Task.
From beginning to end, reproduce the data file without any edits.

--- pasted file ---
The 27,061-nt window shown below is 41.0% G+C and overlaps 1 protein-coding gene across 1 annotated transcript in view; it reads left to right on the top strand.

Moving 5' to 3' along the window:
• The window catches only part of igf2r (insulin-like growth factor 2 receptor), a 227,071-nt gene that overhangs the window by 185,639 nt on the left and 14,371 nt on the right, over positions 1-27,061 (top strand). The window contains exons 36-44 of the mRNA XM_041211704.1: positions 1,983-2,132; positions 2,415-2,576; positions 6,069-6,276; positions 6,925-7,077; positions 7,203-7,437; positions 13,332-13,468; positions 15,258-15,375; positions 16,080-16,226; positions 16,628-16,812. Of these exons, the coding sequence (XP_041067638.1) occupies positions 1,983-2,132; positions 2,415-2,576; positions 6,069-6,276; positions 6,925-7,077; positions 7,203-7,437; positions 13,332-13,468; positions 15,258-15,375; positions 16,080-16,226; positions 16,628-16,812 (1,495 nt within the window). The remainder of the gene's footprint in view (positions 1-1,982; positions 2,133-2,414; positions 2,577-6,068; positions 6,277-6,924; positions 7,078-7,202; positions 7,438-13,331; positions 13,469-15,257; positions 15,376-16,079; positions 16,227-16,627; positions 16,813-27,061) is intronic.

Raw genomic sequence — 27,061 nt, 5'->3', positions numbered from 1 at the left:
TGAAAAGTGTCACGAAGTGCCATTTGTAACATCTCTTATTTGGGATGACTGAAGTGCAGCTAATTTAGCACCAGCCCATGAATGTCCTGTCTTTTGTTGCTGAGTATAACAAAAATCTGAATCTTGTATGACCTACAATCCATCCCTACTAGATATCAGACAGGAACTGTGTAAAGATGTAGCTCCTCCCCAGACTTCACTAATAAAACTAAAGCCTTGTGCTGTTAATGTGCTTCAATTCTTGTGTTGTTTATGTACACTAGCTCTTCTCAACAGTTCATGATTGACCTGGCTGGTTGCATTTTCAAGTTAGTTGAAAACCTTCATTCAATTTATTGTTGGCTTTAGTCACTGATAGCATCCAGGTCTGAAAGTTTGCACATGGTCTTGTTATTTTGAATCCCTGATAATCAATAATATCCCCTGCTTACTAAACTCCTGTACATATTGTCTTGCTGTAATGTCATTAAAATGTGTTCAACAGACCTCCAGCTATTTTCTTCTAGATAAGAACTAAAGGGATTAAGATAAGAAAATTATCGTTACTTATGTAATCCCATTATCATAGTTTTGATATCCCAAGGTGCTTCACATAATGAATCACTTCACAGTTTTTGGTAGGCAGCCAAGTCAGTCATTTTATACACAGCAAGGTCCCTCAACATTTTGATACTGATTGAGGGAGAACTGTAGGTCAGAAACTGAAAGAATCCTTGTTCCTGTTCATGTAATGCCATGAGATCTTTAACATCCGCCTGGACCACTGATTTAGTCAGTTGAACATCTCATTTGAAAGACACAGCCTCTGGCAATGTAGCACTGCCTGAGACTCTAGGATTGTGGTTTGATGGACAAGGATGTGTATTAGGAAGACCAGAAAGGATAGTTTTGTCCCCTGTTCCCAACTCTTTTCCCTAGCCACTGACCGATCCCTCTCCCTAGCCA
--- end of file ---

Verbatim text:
The 27,061-nt window shown below is 41.0% G+C and overlaps 1 protein-coding gene across 1 annotated transcript in view; it reads left to right on the top strand.

Moving 5' to 3' along the window:
• The window catches only part of igf2r (insulin-like growth factor 2 receptor), a 227,071-nt gene that overhangs the window by 185,639 nt on the left and 14,371 nt on the right, over positions 1-27,061 (top strand). The window contains exons 36-44 of the mRNA XM_041211704.1: positions 1,983-2,132; positions 2,415-2,576; positions 6,069-6,276; positions 6,925-7,077; positions 7,203-7,437; positions 13,332-13,468; positions 15,258-15,375; positions 16,080-16,226; positions 16,628-16,812. Of these exons, the coding sequence (XP_041067638.1) occupies positions 1,983-2,132; positions 2,415-2,576; positions 6,069-6,276; positions 6,925-7,077; positions 7,203-7,437; positions 13,332-13,468; positions 15,258-15,375; positions 16,080-16,226; positions 16,628-16,812 (1,495 nt within the window). The remainder of the gene's footprint in view (positions 1-1,982; positions 2,133-2,414; positions 2,577-6,068; positions 6,277-6,924; positions 7,078-7,202; positions 7,438-13,331; positions 13,469-15,257; positions 15,376-16,079; positions 16,227-16,627; positions 16,813-27,061) is intronic.

Raw genomic sequence — 27,061 nt, 5'->3', positions numbered from 1 at the left:
TGAAAAGTGTCACGAAGTGCCATTTGTAACATCTCTTATTTGGGATGACTGAAGTGCAGCTAATTTAGCACCAGCCCATGAATGTCCTGTCTTTTGTTGCTGAGTATAACAAAAATCTGAATCTTGTATGACCTACAATCCATCCCTACTAGATATCAGACAGGAACTGTGTAAAGATGTAGCTCCTCCCCAGACTTCACTAATAAAACTAAAGCCTTGTGCTGTTAATGTGCTTCAATTCTTGTGTTGTTTATGTACACTAGCTCTTCTCAACAGTTCATGATTGACCTGGCTGGTTGCATTTTCAAGTTAGTTGAAAACCTTCATTCAATTTATTGTTGGCTTTAGTCACTGATAGCATCCAGGTCTGAAAGTTTGCACATGGTCTTGTTATTTTGAATCCCTGATAATCAATAATATCCCCTGCTTACTAAACTCCTGTACATATTGTCTTGCTGTAATGTCATTAAAATGTGTTCAACAGACCTCCAGCTATTTTCTTCTAGATAAGAACTAAAGGGATTAAGATAAGAAAATTATCGTTACTTATGTAATCCCATTATCATAGTTTTGATATCCCAAGGTGCTTCACATAATGAATCACTTCACAGTTTTTGGTAGGCAGCCAAGTCAGTCATTTTATACACAGCAAGGTCCCTCAACATTTTGATACTGATTGAGGGAGAACTGTAGGTCAGAAACTGAAAGAATCCTTGTTCCTGTTCATGTAATGCCATGAGATCTTTAACATCCGCCTGGACCACTGATTTAGTCAGTTGAACATCTCATTTGAAAGACACAGCCTCTGGCAATGTAGCACTGCCTGAGACTCTAGGATTGTGGTTTGATGGACAAGGATGTGTATTAGGAAGACCAGAAAGGATAGTTTTGTCCCCTGTTCCCAACTCTTTTCCCTAGCCACTGACCGATCCCTCTCCCTAGCCA